On the roadside on the outskirts of Samarkand after walking out early morning, a car pulled in. I did the usual ‘I cannot pay’ mime and the man did not drive off. Thinking he had agreed to take me for free, I got in. But things felt different; There were no questions about me or my trip and he looked like a man doing business. He then told me he wanted me to pay him.
‘No, I can’t pay you.’
‘Then how do you expect to get to Bukhara? No one will take you for free’.
I told him to just let me out, but he wouldn’t. I began to get angry, and when he stopped at the traffic lights, I just took my bag and left.
I had no problems getting there for free, none that I didn’t bring on myself anyway. After managing to hitch a ride with a truck driver for a few dozen kilometers, I got picked up by two brothers. They were in their ealry forties and set on making me feel very welcome in their country. They took me most of the way and, overwhelmed with excitement to have met a real English person, they took me to a restaurant and ordered copious amounts of meat and vodka.
I learned a very valuable lesson with these men – if you don’t want another vodka shot, don’t finish the one in front of you and say ‘no more’. Just leave it. Half a pint of Samarkand vodka later, I had to follow the waiter to the bathroom. I kept it all in, but the next thing I knew I was in a ditch with the early morning sun forcing my aching eyelids open. All of my organs were still in my body, but they were experiencing the hardest day of my life.
I was amazed how, blackout drunk, I had still managed to find a well-hidden camping spot.
I walked in autopilot mode to the road and sat in a bus stop for 20 minutes to recompose myself. A man came up to me and told me that I was on the wrong side of the road to get to Bukhara. I had completely lost my bearings, and on that morning, I thought the sun rose in the West.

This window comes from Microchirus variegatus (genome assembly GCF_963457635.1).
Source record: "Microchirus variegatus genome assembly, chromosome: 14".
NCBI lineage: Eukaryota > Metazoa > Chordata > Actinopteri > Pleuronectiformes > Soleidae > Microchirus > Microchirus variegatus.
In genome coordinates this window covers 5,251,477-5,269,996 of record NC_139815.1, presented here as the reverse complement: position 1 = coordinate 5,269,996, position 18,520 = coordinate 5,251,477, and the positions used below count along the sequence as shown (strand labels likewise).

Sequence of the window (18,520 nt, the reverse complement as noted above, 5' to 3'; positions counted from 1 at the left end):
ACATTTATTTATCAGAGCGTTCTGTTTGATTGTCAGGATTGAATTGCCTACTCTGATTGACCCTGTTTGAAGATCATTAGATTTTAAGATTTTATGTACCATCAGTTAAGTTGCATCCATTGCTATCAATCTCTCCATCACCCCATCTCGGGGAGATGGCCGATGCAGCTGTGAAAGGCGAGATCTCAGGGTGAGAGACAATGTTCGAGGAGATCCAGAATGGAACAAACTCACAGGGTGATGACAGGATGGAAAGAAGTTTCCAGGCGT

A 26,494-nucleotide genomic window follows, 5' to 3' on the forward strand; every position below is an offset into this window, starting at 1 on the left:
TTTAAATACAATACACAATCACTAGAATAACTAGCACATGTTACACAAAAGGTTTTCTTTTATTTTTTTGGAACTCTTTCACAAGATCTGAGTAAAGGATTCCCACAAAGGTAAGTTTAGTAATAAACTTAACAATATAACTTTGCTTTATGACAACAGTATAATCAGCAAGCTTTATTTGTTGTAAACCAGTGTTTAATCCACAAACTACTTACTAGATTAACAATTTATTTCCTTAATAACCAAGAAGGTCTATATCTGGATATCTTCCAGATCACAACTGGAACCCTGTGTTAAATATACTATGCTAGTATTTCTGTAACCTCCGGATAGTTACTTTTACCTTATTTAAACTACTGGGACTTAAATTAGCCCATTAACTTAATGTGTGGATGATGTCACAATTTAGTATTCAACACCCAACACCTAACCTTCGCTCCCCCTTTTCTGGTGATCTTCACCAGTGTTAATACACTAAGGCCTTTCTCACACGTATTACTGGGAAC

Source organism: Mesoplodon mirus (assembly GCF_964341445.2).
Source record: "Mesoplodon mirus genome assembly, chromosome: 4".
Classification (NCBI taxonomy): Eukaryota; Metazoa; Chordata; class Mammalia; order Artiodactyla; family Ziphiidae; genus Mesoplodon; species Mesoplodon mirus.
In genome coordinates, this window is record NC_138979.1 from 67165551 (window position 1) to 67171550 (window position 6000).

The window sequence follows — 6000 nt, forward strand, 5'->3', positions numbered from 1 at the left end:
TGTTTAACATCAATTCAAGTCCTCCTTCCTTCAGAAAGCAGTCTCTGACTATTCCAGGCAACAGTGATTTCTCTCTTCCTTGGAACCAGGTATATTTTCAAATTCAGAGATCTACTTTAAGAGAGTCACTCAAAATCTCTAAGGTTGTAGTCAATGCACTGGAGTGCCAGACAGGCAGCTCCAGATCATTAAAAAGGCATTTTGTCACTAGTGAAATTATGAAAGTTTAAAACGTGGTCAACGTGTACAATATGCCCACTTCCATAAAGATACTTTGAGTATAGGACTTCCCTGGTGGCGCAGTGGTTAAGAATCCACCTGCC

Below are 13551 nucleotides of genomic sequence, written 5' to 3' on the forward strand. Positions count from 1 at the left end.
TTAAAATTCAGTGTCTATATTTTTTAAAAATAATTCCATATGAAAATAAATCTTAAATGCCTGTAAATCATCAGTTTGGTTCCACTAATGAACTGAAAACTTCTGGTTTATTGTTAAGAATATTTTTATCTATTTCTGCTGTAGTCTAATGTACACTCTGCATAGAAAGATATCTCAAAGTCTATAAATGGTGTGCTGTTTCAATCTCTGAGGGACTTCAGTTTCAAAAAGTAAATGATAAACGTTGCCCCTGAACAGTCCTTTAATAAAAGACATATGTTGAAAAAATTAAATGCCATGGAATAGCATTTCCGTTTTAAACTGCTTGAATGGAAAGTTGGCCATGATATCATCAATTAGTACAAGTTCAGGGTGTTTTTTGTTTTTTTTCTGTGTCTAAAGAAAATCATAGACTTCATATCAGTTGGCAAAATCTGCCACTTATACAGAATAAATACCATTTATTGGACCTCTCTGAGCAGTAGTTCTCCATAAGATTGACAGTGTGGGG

It was really warming up, and I didn’t want to be on the long harsh road when the alcohol wore off.
I was picked up quickly by a man who thankful didn’t want to talk a lot. I looked at myself in the mirror and saw a man who looked like he had died and come back to life. Maybe I had. ‘I’m never drinking again, I told myself, as I have before and will again.
Before I knew it, we were on the outskirts of Bukhara. It was only a 4km walk to the center. Normally, that distance takes me under an hour to walk, but today, it took be at least 3. I needed to sweat out the vodka anyway.
Reeking of stale alcohol, I walked into a supermarket to get some sugary snacks and water. The assistant followed me closely around the shop, probably thinking I was a homeless man.
I felt like I had floated into the city center. After checking-in to a hostel, I peeled my sodden t-shirt off my skin and very nearly threw up from the smell exasperated by the action. I considered throwing it away because after two hand washes, the smell stuck to it like gonorrhea.
I took a walk with the last hour of daylight and the realization hit me of why I have been getting so many stares. I saw another white person and he looked terribly out of place against the background of this Asian country – like a badly photoshopped image; even I stared a bit.
I do not think the stares are rude, they are just interested, and a friendly wave always seems to break their trance-like state. However, hearing the repetitive phrase ‘Otkuda?’ (Where are you from?) over and over like a broken CD player was getting on my tits a bit.
I felt terrible the following morning and thoughts of going home had returned. I had been feeling this a lot recently and despite knowing I was just hungover, I began to spiral. My mind was put to ease though when I walked in to the kitchen to find an open map of Georgia out on the work surface. ‘Get to Georgia, get the visa to China, and carry on’, I heard a voice in my head tell me.